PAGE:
34) Violent video games and hostile expectations: A test of the general aggression model.  Bushman et al. (2002).

Conclusion:  Compared to those who played a non-violent video game, subjects who played a violent video game attribute more hostile thoughts to characters in fictional stories.

35) Effects of violent video games on aggressive behavior: Potential sex differences. Bartholow et al. (2002).

Conclusion:  Compared to playing a non-violent video game, playing a violent video game resulted in more provocation and retaliation against a confederate in a laboratory experiment.

36) Video games and real-life aggression: Review of the literature.  Bensley et al. (2001).

Conclusion:  Among young children (4-8 yr olds), playing an aggressive video game increased aggressive play during free-play immediately after the video game. Among college students, there is no consistent evidence that playing violent video games affects aggression or hostility.

37) Effects of violent versus nonviolent video games on children's arousal, aggressive mood, and positive mood.  Fleming et al. (2001).

Conclusion:  Playing a violent video game did not increase the aggressive moods of children. Compared to a paper and pencil game, violent video games increased the positive moods of children.

38) Effects of violent video games on aggressive behavior, aggressive cognition, aggressive affect, physiological arousal, and prosocial behavior: A meta-analytic review of the scientific literature.  Anderson et al. (2001).

Conclusion:  Playing violent video games increases physiological arousal and aggression-related thoughts and feelings.

39) The effects of violent video games on aggression: A meta-analysis.  Sherry et al. (2001).

Conclusion:  The effects of violent video games on aggression are less significant than the effects of viewing television violence on aggression.

40) The effects of video game play on young children's aggression, fantasy, and prosocial behavior. Silvern et al. (1987).

Conclusion:  Violent video games arouse children in the same way that violent cartoons do.


Playing video games is perceived as an exciting aspect of the media landscape and has experienced much expansion in recent years. There has been a rise in the number of children who use video games in many parts of the world, particularly in the United States (Hagan,et al. 2002). Among children in the United States, playing hours of video games have increased from 4 hours every week in the 1980s, to about 13 hours per week in recent years. Video games have also taken the attention of the public, particularly by the controversies regarding first person shooter games (Anderson, Gentile & Buckley, 2007).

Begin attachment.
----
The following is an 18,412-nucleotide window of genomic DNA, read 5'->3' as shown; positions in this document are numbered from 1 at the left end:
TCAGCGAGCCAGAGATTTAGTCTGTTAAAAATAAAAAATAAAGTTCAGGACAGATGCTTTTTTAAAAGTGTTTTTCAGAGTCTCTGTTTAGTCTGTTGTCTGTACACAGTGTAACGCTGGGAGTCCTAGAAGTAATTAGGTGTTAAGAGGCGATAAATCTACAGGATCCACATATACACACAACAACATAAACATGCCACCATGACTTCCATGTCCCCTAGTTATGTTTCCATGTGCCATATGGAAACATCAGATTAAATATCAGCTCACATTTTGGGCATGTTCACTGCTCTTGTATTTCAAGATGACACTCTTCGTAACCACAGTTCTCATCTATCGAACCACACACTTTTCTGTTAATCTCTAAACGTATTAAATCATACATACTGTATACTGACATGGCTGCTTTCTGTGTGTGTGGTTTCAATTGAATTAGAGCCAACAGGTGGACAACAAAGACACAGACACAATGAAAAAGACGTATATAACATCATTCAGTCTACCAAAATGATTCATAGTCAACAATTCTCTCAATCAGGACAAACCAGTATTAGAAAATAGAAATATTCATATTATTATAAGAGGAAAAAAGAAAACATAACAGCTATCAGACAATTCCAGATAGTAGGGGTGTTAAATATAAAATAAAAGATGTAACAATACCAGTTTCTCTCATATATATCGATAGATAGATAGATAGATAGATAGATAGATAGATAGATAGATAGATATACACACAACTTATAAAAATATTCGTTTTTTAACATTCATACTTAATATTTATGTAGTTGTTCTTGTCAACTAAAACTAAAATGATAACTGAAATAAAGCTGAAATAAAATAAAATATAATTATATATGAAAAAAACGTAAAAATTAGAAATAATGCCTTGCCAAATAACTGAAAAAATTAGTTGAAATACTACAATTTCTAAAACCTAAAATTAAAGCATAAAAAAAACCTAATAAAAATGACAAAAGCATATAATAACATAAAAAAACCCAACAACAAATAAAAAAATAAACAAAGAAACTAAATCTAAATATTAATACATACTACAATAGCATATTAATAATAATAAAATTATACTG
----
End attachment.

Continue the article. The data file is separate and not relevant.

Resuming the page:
Various studies have shown that violent content in video games desensitizes players, especially children, to real-world violence. When players become desensitized, they tend to increase their aggression and decrease their empathy. Other researchers have indicated that playing video games among children does not lead to significant aggressive behavior, since the magnitude of the effect in the meta-analysis may be an outcome of publication bias. Despite pressure from various societies, many video games contain a considerable amount of violence. Violent games are seen to promote feelings of excitement, satisfaction, and empowerment among players (Hagan, et al. 2002). However, Przybylski et al, carried a study on video games and concluded that the desire and enjoyment for future play were linked to competence and the experience of autonomy in the video game, and not the level of violence. Different scholars have argued about the negative and positive effects of playing video games among children. This research paper will discuss the various effects that playing video games have on children. They impact children’s lives socially and they increase violence among children (Sherry, 2001).


The debate on whether video games have social effects and cause violence among players, especially children, can be traced back to 1976 when a video game entitled Death Race was released on the market. The main aim of the game was to run over screaming gremlins using a car which would then turn into tombstones. The pace of the game was pedestrian and the gremlins resembled human figures. There was a public outcry over this video game and eventually its production ceased. There were other violent video games that were produced later in 1993, such as Night Trap and Mortal Kombat, which were followed by public outcry. In the same year, a board was established in the United States to look into video games and rate them according to their content (Siwek, 2007). The board is known as the entertainment software rating board (ESRB). The other video game that attracted media attention was Rapelay, produced in 2006 (Siwek, 2007). The video game required players to rape and stalk a woman and her two girls. Such video games are said to cause behavioral change among children.